Substances can move into and out of a cell through its semi-permeable cell membrane. There are three different processes through which materials can move in and out of a cell. They are:
• Through the process of diffusion,
• Through the process of osmosis and
• Through the process of active transport.
Diffusion is the major process through which small molecules move in and out across the cell membrane region of higher concentration to a region of lower concentration.
The concentration of a substance is the amount of that particular substance in a given volume of liquid. Diffusion results as a result of movement and collision of molecules. The collisions of the molecules are what caused the molecules to thrust away from one another and spread out.
Molecules would normally diffuse through the cell membrane into a cell when the contents of the cell are of a lower concentration than the surrounding solution. The diffusion of water molecules through a semi permeable membrane is known as osmosis.
Due to the fact that cell function effectively without sufficient water, the majority of cellular processes depend on osmosis.
In osmosis, the molecules of water travel through the process of diffusion from a region of higher concentration to a region of lower concentration.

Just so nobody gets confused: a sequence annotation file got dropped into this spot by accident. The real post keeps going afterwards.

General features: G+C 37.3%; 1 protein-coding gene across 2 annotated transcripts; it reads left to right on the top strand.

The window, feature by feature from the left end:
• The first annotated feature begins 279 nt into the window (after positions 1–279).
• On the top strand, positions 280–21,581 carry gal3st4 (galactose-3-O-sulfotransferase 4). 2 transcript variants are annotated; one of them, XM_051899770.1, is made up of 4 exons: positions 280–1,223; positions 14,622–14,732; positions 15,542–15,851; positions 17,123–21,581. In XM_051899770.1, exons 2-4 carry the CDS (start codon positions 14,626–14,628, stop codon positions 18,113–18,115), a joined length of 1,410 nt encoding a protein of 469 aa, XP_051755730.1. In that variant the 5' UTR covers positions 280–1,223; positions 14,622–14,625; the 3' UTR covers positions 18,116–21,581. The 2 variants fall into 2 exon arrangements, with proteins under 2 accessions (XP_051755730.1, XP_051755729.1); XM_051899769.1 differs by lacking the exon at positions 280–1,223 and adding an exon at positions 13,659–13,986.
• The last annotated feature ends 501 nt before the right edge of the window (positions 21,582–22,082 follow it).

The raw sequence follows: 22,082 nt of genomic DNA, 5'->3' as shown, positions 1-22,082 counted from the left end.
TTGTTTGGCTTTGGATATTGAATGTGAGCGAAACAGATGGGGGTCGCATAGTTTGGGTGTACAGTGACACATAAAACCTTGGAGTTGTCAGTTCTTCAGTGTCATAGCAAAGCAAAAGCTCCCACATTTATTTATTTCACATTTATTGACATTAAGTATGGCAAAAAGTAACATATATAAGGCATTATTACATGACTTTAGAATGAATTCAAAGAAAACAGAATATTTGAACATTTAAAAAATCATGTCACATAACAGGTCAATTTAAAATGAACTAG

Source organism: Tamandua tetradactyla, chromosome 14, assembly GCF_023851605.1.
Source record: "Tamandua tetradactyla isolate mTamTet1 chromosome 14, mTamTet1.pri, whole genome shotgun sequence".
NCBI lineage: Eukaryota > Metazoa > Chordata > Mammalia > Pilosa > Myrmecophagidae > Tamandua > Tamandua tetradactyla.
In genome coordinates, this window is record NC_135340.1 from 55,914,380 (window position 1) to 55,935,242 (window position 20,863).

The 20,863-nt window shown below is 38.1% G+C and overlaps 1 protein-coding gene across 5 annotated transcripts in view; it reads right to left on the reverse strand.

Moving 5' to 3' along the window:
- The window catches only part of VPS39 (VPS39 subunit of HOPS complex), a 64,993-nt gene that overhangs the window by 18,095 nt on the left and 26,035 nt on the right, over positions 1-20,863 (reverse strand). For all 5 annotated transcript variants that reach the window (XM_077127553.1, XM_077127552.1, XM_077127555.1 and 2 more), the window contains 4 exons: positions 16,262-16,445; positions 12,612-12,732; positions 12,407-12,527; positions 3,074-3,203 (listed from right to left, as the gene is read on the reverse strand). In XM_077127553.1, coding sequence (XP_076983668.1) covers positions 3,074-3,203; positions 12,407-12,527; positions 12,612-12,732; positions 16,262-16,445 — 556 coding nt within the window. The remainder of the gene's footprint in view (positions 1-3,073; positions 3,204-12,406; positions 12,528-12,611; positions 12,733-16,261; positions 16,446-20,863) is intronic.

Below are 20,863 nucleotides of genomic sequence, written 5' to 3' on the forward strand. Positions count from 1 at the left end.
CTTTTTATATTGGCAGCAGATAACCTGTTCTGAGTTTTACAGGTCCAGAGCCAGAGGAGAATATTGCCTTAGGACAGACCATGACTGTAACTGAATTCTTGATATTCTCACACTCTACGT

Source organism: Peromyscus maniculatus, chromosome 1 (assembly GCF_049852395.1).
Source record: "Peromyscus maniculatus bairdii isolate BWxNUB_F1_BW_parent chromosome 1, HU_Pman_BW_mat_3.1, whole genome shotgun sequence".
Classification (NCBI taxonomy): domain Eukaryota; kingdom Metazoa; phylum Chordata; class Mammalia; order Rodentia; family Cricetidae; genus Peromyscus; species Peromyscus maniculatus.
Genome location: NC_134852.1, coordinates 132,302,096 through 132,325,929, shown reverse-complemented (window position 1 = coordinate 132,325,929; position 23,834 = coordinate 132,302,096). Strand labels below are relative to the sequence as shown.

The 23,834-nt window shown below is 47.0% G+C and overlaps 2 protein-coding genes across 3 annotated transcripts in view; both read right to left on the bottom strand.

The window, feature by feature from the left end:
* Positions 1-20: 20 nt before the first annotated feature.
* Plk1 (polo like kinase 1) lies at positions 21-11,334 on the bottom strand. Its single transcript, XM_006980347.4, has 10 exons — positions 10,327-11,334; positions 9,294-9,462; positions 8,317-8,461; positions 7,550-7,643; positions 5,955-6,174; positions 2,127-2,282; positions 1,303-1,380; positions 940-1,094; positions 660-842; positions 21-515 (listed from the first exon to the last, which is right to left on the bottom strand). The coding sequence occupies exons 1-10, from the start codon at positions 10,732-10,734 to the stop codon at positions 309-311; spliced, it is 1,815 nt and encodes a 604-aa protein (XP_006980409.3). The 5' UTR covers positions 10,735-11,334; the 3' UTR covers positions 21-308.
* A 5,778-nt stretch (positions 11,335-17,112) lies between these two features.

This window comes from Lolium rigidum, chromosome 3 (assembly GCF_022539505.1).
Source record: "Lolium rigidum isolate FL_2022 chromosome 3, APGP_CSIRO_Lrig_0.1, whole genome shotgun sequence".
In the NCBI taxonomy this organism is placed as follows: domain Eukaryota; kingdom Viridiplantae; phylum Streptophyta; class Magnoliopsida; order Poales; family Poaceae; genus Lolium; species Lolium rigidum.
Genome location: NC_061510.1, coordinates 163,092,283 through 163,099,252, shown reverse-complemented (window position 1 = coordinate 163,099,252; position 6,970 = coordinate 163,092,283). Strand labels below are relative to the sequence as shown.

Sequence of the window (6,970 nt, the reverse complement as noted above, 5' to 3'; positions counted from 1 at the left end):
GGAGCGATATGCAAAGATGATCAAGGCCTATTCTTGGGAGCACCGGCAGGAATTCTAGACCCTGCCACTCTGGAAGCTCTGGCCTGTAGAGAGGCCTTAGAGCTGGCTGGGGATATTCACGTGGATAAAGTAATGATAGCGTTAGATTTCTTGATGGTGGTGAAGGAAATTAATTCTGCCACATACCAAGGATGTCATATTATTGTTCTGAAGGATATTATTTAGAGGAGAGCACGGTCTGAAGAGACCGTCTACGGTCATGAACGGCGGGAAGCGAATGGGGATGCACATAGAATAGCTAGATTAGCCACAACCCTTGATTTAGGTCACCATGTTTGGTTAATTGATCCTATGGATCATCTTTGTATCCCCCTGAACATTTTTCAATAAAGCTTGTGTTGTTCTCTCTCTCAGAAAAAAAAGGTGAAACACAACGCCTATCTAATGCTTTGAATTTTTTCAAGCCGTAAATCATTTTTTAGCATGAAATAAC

The movement of dissolved substances through a cell membrane without the use of cellular energy is referred to as passive transport. Diffusion and osmosis are two types of passive transport.
When there is a need for the cell to assimilate materials that are in higher concentration inside the cell than outside the cell, the movement of the materials requires energy.
On the contrary, active transport is the movement of materials through a cell membrane with the use of cellular energy. The major variation between passive transport and active transport is that active transport necessitates the use of cell’s own energy while passive transport does not.
Cells have many ways of transporting materials through active transport. In one method, especially in the transportation of protein molecules, the cell membrane “lift up” molecules outside the cell and transport them inside the cell.
Another method of active transport is through engulfing. In this case, the cell membrane envelops or engulfs a particle and forms a vacuole inside the cell.
The majority of the cells are highly small. This is because the all particles have to move in and out of the cell through the cell membrane. On entering inside the cell, it is transported to its target through a stream of moving cytoplasm.
In an extremely large cell, streams of cytoplasm ought to travel farther to transport materials from the cell membrane to every part of the cell